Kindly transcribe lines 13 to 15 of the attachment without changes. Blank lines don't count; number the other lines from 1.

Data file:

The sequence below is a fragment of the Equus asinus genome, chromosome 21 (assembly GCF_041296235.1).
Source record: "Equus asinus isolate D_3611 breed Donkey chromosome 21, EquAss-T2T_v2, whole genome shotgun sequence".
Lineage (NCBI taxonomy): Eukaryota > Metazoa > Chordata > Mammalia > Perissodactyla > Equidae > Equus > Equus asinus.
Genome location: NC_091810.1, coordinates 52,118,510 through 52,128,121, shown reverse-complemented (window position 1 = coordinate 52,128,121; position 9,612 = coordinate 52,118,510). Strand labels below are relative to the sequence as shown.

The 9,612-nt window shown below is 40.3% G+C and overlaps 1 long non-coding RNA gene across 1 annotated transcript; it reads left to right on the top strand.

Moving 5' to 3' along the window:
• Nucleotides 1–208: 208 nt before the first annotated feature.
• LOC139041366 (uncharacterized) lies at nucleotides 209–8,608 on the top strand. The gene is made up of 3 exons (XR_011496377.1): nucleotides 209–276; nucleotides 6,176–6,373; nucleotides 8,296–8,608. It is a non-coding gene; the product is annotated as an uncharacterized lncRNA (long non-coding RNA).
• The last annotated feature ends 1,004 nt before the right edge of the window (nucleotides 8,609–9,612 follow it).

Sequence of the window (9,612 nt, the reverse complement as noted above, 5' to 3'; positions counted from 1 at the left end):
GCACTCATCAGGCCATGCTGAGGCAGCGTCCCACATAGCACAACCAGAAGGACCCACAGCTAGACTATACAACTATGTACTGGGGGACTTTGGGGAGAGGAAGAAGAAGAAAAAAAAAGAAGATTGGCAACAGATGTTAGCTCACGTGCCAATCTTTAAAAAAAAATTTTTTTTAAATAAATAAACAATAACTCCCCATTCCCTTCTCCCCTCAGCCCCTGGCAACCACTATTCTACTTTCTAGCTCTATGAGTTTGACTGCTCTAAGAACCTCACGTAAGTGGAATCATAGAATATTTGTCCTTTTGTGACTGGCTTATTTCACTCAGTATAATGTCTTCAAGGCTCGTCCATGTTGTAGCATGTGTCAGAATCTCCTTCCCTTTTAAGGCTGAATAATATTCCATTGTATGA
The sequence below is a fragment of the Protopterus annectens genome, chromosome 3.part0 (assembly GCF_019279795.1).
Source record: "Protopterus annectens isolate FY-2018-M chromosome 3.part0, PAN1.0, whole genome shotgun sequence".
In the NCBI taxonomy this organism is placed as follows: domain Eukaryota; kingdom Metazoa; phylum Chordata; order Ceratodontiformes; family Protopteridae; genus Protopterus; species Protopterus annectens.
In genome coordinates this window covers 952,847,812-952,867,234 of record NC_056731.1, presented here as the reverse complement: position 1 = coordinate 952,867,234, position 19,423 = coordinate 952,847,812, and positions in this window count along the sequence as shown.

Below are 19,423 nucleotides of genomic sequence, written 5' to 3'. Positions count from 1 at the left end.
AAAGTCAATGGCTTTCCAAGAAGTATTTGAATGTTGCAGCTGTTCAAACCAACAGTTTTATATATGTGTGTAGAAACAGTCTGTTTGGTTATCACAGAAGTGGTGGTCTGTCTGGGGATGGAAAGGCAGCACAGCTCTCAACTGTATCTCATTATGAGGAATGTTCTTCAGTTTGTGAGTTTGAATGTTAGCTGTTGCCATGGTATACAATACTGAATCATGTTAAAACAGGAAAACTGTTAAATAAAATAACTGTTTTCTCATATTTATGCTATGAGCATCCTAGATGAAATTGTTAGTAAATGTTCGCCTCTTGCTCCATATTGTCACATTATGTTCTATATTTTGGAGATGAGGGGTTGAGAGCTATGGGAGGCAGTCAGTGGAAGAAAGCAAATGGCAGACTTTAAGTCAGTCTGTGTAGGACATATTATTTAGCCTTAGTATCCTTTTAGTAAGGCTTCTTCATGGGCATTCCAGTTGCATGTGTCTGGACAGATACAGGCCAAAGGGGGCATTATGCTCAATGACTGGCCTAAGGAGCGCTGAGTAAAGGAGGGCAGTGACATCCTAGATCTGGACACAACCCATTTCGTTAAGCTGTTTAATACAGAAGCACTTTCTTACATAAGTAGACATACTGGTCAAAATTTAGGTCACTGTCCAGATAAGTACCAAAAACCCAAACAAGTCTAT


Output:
Source record: "Protopterus annectens isolate FY-2018-M chromosome 3.part0, PAN1.0, whole genome shotgun sequence".
In the NCBI taxonomy this organism is placed as follows: domain Eukaryota; kingdom Metazoa; phylum Chordata; order Ceratodontiformes; family Protopteridae; genus Protopterus; species Protopterus annectens.
In genome coordinates this window covers 952,847,812-952,867,234 of record NC_056731.1, presented here as the reverse complement: position 1 = coordinate 952,867,234, position 19,423 = coordinate 952,847,812, and positions in this window count along the sequence as shown.